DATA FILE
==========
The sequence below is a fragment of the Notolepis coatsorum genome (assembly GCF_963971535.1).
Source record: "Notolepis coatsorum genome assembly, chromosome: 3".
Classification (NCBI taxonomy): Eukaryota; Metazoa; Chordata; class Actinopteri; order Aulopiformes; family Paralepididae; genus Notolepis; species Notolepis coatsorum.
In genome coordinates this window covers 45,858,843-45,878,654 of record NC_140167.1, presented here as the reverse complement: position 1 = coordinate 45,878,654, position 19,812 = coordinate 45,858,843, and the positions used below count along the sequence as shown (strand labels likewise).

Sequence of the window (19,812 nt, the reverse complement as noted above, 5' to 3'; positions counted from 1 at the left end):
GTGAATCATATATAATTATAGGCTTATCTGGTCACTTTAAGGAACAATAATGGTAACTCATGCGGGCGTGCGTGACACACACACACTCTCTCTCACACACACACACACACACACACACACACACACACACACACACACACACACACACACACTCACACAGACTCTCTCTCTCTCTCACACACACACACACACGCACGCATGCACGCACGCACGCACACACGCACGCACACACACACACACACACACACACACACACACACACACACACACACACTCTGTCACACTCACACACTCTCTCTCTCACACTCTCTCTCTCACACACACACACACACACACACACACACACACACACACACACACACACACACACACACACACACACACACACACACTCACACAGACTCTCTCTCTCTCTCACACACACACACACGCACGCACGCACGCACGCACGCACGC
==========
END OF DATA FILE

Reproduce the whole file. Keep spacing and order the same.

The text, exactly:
The sequence below is a fragment of the Notolepis coatsorum genome (assembly GCF_963971535.1).
Source record: "Notolepis coatsorum genome assembly, chromosome: 3".
Classification (NCBI taxonomy): Eukaryota; Metazoa; Chordata; class Actinopteri; order Aulopiformes; family Paralepididae; genus Notolepis; species Notolepis coatsorum.
In genome coordinates this window covers 45,858,843-45,878,654 of record NC_140167.1, presented here as the reverse complement: position 1 = coordinate 45,878,654, position 19,812 = coordinate 45,858,843, and the positions used below count along the sequence as shown (strand labels likewise).

Sequence of the window (19,812 nt, the reverse complement as noted above, 5' to 3'; positions counted from 1 at the left end):
GTGAATCATATATAATTATAGGCTTATCTGGTCACTTTAAGGAACAATAATGGTAACTCATGCGGGCGTGCGTGACACACACACACTCTCTCTCACACACACACACACACACACACACACACACACACACACACACACACACACACACACACTCACACAGACTCTCTCTCTCTCTCACACACACACACACACGCACGCATGCACGCACGCACGCACACACGCACGCACACACACACACACACACACACACACACACACACACACACACACACACTCTGTCACACTCACACACTCTCTCTCTCACACTCTCTCTCTCACACACACACACACACACACACACACACACACACACACACACACACACACACACACACACACACACACACACACACTCACACAGACTCTCTCTCTCTCTCACACACACACACACGCACGCACGCACGCACGCACGCACGC